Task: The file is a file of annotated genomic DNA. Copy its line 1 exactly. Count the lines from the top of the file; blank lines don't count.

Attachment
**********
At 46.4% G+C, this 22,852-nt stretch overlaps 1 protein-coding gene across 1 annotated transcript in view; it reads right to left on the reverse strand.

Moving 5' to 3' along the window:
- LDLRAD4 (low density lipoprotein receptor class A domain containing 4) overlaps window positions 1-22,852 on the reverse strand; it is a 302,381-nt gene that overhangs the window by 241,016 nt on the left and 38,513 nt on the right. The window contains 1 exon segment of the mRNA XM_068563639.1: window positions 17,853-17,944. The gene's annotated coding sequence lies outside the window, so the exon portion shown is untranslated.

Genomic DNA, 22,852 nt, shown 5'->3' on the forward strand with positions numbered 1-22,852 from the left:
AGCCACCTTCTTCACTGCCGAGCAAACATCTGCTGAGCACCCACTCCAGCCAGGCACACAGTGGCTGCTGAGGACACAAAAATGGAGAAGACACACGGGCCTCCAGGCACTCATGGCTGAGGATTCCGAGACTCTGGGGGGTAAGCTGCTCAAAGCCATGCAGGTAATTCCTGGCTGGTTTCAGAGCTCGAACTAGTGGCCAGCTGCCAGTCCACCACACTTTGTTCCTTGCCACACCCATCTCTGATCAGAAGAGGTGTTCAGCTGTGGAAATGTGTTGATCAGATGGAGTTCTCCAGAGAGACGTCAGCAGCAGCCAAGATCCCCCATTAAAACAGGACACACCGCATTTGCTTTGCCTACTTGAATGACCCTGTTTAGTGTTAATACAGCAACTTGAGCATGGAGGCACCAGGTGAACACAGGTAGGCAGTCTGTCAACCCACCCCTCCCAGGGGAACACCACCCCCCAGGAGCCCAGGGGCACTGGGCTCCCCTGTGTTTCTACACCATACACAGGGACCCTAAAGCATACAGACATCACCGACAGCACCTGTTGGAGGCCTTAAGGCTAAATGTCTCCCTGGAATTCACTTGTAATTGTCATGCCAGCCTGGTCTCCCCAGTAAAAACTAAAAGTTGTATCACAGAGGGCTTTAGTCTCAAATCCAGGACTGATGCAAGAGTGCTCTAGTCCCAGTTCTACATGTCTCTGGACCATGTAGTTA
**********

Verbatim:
At 46.4% G+C, this 22,852-nt stretch overlaps 1 protein-coding gene across 1 annotated transcript in view; it reads right to left on the reverse strand.